Mayor Bloomberg has proposed that the city take over full responsibility for the juvenile justice system in New York City. According to the City Hall press release , the plan calls for the city to substitute the placement of juveniles in far flung upstate facilities with local placement facilities in New York City. The city paid the state 62 million dollars in fiscal year 2010, an increase over prior years that includes the cost of the state operating nearly empty facilities with a full compliment of staff. At a cost of $220,000 a year per juvenile, Mayor Bloomberg argues “there is a better way to help kids get back on track, while saving taxpayers millions.”
New York City has benefited from recent efforts to address juvenile delinquency through community-based supervision and programs long advocated for by juvenile justice experts and community groups. Fewer juveniles are entering state placement and the city is increasingly using local evidence-based programs to address juvenile delinquency with some success. The recent merger of the city's Department of Juvenile Justice and Administration for Children's Services is part of the a larger effort to improve outcomes for youth in the juvenile justice system.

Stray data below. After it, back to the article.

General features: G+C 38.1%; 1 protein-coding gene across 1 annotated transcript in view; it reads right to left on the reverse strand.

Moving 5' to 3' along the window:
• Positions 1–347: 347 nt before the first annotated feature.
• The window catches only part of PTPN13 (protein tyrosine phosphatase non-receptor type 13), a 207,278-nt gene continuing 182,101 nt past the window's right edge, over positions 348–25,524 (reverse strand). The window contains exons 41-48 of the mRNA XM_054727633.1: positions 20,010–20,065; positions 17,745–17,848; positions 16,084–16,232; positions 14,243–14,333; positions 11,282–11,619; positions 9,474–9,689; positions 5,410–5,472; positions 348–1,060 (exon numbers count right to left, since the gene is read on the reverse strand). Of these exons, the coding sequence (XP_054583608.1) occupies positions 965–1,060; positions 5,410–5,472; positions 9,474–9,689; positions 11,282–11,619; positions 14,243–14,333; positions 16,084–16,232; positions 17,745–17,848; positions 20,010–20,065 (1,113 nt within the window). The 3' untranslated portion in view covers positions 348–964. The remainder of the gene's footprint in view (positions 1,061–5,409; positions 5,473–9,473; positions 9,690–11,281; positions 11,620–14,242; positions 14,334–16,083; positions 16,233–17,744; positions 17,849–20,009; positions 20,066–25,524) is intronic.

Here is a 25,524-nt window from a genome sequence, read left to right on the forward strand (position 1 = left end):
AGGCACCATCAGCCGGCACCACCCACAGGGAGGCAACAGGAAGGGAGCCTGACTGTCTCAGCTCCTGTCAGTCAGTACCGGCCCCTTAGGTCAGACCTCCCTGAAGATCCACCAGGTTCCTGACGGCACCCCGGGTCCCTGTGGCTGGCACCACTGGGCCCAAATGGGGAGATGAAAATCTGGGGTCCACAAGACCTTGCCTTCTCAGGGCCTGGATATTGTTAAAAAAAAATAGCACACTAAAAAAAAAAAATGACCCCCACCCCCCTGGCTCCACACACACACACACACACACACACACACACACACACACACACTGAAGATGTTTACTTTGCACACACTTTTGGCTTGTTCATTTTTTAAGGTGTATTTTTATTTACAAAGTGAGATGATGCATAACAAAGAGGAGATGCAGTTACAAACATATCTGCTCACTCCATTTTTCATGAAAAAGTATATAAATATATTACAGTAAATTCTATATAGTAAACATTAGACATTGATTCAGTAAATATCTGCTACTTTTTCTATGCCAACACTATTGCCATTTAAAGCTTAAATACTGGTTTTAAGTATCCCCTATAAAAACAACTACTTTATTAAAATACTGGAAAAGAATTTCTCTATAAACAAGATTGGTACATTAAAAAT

Ironically, the city is suing the New York State Office of Children and Family Services and its crusading Commissioner, Gladys Carrión, who has earned the ire of unions and many upstate law makers for her push to close near empty state juvenile detention facilities that rely on New York City kids to populate them. Opponents argue that removing juveniles from state detention facilities will have a devastating impact on the local communities where these facilities are located. The city's position is that local detention and treatment programs cost an average of $17,000 per child annually, far less than the current system, and have better outcomes; the recidivism rate for state run facilities is 81% for males. The Mayor is also proposing that some of the state's savings from the closure be re-directed to support local efforts to address juvenile delinquency.
Read the Daily News article on the Mayor's plan here.